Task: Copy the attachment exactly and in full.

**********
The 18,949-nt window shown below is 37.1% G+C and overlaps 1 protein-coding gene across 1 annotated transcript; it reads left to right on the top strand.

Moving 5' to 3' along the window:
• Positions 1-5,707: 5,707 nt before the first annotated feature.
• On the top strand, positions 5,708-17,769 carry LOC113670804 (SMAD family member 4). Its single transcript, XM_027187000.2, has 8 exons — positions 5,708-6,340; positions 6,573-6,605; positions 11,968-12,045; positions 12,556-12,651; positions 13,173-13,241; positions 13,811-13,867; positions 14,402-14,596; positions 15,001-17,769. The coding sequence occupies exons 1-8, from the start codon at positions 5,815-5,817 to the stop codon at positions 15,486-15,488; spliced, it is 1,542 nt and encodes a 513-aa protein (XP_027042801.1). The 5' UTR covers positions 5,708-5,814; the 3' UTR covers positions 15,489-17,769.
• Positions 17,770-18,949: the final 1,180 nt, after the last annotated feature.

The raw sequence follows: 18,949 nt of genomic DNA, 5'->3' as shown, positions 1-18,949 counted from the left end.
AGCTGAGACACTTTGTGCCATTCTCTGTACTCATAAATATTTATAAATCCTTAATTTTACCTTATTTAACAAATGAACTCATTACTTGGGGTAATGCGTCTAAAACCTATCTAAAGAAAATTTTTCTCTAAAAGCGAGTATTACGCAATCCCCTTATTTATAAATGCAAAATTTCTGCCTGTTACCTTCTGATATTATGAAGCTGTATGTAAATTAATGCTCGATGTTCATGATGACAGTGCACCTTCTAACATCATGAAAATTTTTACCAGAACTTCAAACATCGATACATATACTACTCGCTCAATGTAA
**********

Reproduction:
The 18,949-nt window shown below is 37.1% G+C and overlaps 1 protein-coding gene across 1 annotated transcript; it reads left to right on the top strand.

Moving 5' to 3' along the window:
• Positions 1-5,707: 5,707 nt before the first annotated feature.
• On the top strand, positions 5,708-17,769 carry LOC113670804 (SMAD family member 4). Its single transcript, XM_027187000.2, has 8 exons — positions 5,708-6,340; positions 6,573-6,605; positions 11,968-12,045; positions 12,556-12,651; positions 13,173-13,241; positions 13,811-13,867; positions 14,402-14,596; positions 15,001-17,769. The coding sequence occupies exons 1-8, from the start codon at positions 5,815-5,817 to the stop codon at positions 15,486-15,488; spliced, it is 1,542 nt and encodes a 513-aa protein (XP_027042801.1). The 5' UTR covers positions 5,708-5,814; the 3' UTR covers positions 15,489-17,769.
• Positions 17,770-18,949: the final 1,180 nt, after the last annotated feature.

The raw sequence follows: 18,949 nt of genomic DNA, 5'->3' as shown, positions 1-18,949 counted from the left end.
AGCTGAGACACTTTGTGCCATTCTCTGTACTCATAAATATTTATAAATCCTTAATTTTACCTTATTTAACAAATGAACTCATTACTTGGGGTAATGCGTCTAAAACCTATCTAAAGAAAATTTTTCTCTAAAAGCGAGTATTACGCAATCCCCTTATTTATAAATGCAAAATTTCTGCCTGTTACCTTCTGATATTATGAAGCTGTATGTAAATTAATGCTCGATGTTCATGATGACAGTGCACCTTCTAACATCATGAAAATTTTTACCAGAACTTCAAACATCGATACATATACTACTCGCTCAATGTAA